Stigma is when someone sees you in a negative way because of a particular characteristic or attribute (such as skin colour, cultural background, a disability or a mental illness). When someone treats you in a negative way because of your mental illness, this is discrimination.
Stigma happens when a person defines someone by their illness rather than who they are as an individual. For example, they might be labelled ‘psychotic’ rather than ‘a person experiencing psychosis’.
For people with mental health issues, the social stigma and discrimination they experience can make their problems worse, making it harder to recover. It may cause the person to avoid getting the help they need because of the fear of being stigmatised.
The harmful effects of stigma
Some of the effects of stigma include:
- feelings of shame, hopelessness and isolation
- reluctance to ask for help or to get treatment
- lack of understanding by family, friends or others
- fewer opportunities for employment or social interaction
- bullying, physical violence or harassment
- self-doubt – the belief that you will never overcome your illness or be able to achieve what you want in life.
Dealing with stigma
Here are some ways you can deal with stigma:
Get the mental health treatment you need. Try not to let the fear of being labelled with a mental illness stop you from getting help.
Do not believe it. Sometimes, if you hear or experience something often enough, you start to believe it yourself. Try not to let other people’s ignorance influence the way you feel about yourself. Mental illness is not a sign of weakness and is rarely something you can deal with on your own. Talking about your mental health issues with healthcare professionals will help you on your road to recovery or management.
Do not hide away. Many people with mental illness want to isolate themselves from the world. Reaching out to people you trust – family, friends, coaches or religious leaders – can mean you get the support you need.
Connect with others. Joining a mental health support group – either online or in person – can help you deal with feelings of isolation and make you realise that you are not alone in your feelings and experiences.
You are not your illness. Do not define yourself by your illness as other people might. Instead of saying ‘I’m schizophrenic’, say ‘I have schizophrenia’. There is power in language.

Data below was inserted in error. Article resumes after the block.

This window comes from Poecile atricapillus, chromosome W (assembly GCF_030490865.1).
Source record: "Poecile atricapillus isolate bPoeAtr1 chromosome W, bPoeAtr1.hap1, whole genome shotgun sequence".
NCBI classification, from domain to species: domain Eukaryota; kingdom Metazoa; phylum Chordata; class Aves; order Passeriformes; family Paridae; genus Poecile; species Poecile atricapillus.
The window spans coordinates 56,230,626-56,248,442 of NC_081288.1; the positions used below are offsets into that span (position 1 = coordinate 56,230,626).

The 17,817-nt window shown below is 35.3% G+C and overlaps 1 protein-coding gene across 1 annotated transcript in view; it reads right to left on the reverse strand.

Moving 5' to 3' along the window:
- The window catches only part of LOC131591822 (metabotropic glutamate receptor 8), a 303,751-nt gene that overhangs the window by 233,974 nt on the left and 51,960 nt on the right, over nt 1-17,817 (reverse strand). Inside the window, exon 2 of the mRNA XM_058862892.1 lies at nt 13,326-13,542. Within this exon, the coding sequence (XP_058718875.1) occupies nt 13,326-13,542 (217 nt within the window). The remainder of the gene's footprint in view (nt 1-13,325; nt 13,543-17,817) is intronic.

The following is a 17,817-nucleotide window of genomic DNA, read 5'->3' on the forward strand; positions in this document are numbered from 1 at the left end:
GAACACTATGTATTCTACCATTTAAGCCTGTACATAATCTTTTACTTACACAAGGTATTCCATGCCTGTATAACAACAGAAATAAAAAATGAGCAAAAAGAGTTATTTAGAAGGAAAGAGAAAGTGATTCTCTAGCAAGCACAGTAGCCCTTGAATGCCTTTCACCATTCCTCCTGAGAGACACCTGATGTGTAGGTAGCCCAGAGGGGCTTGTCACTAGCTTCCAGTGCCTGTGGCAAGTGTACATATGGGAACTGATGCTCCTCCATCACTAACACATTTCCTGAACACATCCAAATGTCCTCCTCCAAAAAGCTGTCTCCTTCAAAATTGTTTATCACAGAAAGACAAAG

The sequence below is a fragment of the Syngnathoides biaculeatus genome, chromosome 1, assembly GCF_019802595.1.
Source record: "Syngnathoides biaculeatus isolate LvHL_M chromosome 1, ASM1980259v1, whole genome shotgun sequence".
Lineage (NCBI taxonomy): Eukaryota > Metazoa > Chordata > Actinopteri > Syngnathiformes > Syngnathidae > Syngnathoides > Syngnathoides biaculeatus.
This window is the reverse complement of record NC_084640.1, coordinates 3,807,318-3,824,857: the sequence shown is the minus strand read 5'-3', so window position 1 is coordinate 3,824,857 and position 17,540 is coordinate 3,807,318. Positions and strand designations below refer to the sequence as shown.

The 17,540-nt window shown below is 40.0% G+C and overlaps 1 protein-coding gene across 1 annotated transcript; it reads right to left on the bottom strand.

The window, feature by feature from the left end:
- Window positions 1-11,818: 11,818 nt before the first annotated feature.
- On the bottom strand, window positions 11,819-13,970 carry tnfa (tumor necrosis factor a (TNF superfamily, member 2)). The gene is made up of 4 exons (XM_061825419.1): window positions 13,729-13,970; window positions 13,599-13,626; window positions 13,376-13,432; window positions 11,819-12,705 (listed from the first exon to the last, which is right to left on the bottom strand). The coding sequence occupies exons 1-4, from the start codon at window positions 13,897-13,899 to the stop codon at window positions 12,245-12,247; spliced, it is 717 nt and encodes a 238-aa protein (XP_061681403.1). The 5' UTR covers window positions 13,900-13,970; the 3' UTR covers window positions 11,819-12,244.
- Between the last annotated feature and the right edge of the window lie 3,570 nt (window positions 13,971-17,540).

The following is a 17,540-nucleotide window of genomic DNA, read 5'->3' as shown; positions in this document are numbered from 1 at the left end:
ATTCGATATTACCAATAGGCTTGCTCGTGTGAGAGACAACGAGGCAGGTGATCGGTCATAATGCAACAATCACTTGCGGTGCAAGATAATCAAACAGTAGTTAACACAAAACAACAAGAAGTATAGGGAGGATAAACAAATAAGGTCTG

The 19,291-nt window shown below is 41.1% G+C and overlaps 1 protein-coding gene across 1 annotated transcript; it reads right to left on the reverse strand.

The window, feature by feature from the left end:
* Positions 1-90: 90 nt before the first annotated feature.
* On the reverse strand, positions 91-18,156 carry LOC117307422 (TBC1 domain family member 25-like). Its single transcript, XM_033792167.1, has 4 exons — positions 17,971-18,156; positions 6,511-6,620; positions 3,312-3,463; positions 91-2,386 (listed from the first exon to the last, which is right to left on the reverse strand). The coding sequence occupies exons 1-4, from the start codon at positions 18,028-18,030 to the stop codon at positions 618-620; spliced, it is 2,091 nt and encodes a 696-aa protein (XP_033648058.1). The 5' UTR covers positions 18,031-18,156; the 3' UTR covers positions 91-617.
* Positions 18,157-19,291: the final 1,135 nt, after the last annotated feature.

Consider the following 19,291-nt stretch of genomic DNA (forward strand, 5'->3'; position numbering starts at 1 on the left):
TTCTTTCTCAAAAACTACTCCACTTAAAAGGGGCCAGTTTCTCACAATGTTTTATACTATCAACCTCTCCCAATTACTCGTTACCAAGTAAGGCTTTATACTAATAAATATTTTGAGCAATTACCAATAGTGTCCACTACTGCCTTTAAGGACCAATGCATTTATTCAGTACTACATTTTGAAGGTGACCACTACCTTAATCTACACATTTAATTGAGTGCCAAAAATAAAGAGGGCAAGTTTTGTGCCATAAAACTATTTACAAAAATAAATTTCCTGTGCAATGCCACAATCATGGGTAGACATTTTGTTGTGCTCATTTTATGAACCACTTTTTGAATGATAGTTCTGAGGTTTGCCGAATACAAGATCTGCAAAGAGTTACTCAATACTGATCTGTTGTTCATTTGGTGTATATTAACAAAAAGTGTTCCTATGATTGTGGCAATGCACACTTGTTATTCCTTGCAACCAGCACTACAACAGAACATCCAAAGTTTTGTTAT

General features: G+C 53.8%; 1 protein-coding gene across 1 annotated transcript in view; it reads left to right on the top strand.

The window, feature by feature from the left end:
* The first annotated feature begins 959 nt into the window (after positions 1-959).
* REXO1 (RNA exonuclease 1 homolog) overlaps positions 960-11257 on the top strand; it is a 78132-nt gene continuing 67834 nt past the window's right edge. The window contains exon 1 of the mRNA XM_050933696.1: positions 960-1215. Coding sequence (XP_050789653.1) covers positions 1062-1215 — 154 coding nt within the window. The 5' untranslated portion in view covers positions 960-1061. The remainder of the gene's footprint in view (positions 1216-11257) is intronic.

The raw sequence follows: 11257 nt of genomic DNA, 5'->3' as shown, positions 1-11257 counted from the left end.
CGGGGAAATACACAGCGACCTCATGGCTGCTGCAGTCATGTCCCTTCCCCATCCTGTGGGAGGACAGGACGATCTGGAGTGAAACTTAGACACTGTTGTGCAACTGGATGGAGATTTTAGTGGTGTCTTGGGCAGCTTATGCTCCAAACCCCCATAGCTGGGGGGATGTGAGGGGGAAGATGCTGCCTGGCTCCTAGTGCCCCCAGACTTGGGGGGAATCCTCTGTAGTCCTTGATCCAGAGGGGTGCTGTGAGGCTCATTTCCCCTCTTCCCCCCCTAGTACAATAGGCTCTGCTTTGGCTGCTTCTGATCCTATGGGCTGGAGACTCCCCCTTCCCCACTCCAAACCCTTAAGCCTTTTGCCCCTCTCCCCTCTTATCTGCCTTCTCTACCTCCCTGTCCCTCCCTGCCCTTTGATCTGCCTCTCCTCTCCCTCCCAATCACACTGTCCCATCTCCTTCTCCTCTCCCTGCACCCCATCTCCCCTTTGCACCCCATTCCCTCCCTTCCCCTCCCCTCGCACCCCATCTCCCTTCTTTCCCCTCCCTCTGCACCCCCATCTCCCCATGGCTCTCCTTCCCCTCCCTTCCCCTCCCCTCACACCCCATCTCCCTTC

It’s not personal. Remember that other people’s judgements often come from a lack of understanding rather than anything else. These judgments are made before they get to know you, so do not believe that their views have anything to do with you personally.
Discrimination – your rights
Australia has legislation against discrimination and agrees with international conventions that protect the rights of people with mental illness.
- The Victorian Equal Opportunity and Human Rights Commission promotes equal opportunity and can help you address unlawful discrimination.
- The Australian Human Rights Commission is a Commonwealth Government agency that promotes human rights and deals with compliance and discrimination.
- At the international level, the United Nations General Assembly has ‘Principles for the protection of persons with mental illness and the improvement of mental health care’. The World Health Organization also has information on mental health and human rights.
Challenging stigma associated with mental illness
Everyone has a role to play in creating a mentally healthy community – one that is inclusive, rejects discrimination and supports recovery. Ways to help include:
- learning the facts about mental illness and sharing them with family, friends, work colleagues and classmates
- getting to know people with personal experiences of mental illness so you learn to see them for the person they are rather than their illness.
- not judging, label or discriminate when you meet people with mental illness. Treat all people with respect and dignity.
- avoiding using language that puts the illness first and the person second. Say ‘a person with bipolar disorder’ rather than ‘that person is bipolar’.
- saying something when you hearpeople around you making stereotypical or inaccurate comments about mental illness.
- sharing your own experience of mental illness (if you have experienced it). This will help dispel myths and encourage others to do the same. Mental illness is not something shameful that needs to be hidden.